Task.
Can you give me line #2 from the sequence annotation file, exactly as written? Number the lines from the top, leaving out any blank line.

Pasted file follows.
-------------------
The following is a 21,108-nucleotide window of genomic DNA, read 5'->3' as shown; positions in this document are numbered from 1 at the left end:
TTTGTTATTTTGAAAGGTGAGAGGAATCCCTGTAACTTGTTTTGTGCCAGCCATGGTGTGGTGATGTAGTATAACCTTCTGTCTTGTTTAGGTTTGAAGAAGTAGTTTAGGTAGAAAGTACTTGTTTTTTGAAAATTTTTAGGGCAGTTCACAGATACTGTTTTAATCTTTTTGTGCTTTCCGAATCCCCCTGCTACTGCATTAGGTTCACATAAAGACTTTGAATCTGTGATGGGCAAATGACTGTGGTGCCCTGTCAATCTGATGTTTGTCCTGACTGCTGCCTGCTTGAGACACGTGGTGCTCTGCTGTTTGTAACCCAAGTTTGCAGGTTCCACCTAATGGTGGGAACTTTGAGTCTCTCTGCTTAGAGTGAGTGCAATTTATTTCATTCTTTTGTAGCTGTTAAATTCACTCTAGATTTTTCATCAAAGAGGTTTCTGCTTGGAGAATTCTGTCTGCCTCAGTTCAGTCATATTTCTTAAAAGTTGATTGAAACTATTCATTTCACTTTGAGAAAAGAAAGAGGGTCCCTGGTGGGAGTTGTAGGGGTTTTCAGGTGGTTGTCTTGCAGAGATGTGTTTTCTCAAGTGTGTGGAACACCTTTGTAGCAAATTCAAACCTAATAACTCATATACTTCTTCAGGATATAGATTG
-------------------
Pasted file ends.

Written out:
TTTGTTATTTTGAAAGGTGAGAGGAATCCCTGTAACTTGTTTTGTGCCAGCCATGGTGTGGTGATGTAGTATAACCTTCTGTCTTGTTTAGGTTTGAAGAAGTAGTTTAGGTAGAAAGTACTTGTTTTTTGAAAATTTTTAGGGCAGTTCACAGATACTGTTTTAATCTTTTTGTGCTTTCCGAATCCCCCTGCTACTGCATTAGGTTCACATAAAGACTTTGAATCTGTGATGGGCAAATGACTGTGGTGCCCTGTCAATCTGATGTTTGTCCTGACTGCTGCCTGCTTGAGACACGTGGTGCTCTGCTGTTTGTAACCCAAGTTTGCAGGTTCCACCTAATGGTGGGAACTTTGAGTCTCTCTGCTTAGAGTGAGTGCAATTTATTTCATTCTTTTGTAGCTGTTAAATTCACTCTAGATTTTTCATCAAAGAGGTTTCTGCTTGGAGAATTCTGTCTGCCTCAGTTCAGTCATATTTCTTAAAAGTTGATTGAAACTATTCATTTCACTTTGAGAAAAGAAAGAGGGTCCCTGGTGGGAGTTGTAGGGGTTTTCAGGTGGTTGTCTTGCAGAGATGTGTTTTCTCAAGTGTGTGGAACACCTTTGTAGCAAATTCAAACCTAATAACTCATATACTTCTTCAGGATATAGATTG